The Cesarean Father

As the father of a baby about to be born by Cesarean, you may feel confident in and reassured by the physician who is about to begin the surgery; relieved that your mate is in good hands and that the best possible medical care is being given to her and your baby. On the other hand, as confident as you may be in the medical staff, you may feel extremely anxious during the time you are waiting for the surgery to be completed - especially if you had been together with your mate earlier in labor and had planned to be with her for the birth of your baby but are now excluded. Totally cut off, you may feel frustrated, isolated, and utterly helpless for perhaps an hour and a half. The longer the lack of contact with anyone who knows what's going on, the more your fears may build: what's taking so long, what's wrong, is she all right, is the baby all right, why isn't someone telling me anything? All sorts of frightening images and thoughts may plague you while you wait. And wait. And wait and wait in the lounge, lobby, fathers' waiting room, hallway, or wherever hospital policy designates you will wait. Each time you hear a doctor being paged on the P.A. system, you might imagine that he's being called to the aid of your loved one and baby. Each half hour that passes may further convince you that something must have gone wrong. Hours may pass without any information. When the doctor finally tells you that you have a baby girl or boy, you may find yourself waiting for the rest of the news, almost sure that it can't be good. Not being there to know what is happening can cause your mind to conjure up the most frightening possibilities. Being separated from the mother and the new baby, in some cases for hours after delivery, can increase your anxieties. Your initial joy at the news that mother and baby are doing fine can be minimized by separation.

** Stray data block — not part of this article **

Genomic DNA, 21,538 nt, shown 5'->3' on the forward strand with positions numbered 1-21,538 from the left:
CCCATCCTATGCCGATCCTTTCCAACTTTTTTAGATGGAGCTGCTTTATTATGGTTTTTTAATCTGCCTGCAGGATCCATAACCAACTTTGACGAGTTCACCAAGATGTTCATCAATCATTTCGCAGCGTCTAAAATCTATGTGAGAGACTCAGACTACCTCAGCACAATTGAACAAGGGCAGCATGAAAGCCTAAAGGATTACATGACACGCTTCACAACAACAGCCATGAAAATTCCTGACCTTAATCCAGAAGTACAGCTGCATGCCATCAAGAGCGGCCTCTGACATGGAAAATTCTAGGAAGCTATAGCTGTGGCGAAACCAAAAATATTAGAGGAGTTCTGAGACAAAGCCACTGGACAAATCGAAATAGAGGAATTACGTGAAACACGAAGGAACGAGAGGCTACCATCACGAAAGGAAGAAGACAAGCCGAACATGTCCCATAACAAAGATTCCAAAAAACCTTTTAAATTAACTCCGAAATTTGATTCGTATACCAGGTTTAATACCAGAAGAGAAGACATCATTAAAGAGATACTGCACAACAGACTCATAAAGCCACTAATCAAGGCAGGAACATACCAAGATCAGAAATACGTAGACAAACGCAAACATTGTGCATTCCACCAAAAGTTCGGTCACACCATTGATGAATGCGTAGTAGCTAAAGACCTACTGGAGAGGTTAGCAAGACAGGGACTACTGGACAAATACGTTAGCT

After hearing that all is well and the danger is over, you may discover other feelings rising within you. One may be of anger for being shunted aside, excluded as though you were a complete stranger who has nothing at all to do with the woman involved. You might be thinking, “How dare they do this to me, the father!” Feeling helpless at not being able to offer comfort, and then feeling guilty for not being there when she needed you, may cause you great unhappiness.

You may also feel great disappointment for not being permitted to witness the birth of your own child. Perhaps after learning in childbirth education classes how to coach your mate through labor and delivery, looking forward to sharing the birth experience, and priming for going all the way into the delivery room - it is difficult to accept the shock of being barred from the delivery room door.

You may feel resentment for having been “cheated” out of witnessing the miracle of birth, denied the thrill of being present at such a momentous event. These feelings may be followed by those of guilt for having thought them in the first place: “How could I be so resentful? I should be happy that my wife and baby are okay. So what if I wasn't there? That’s not the main thing.”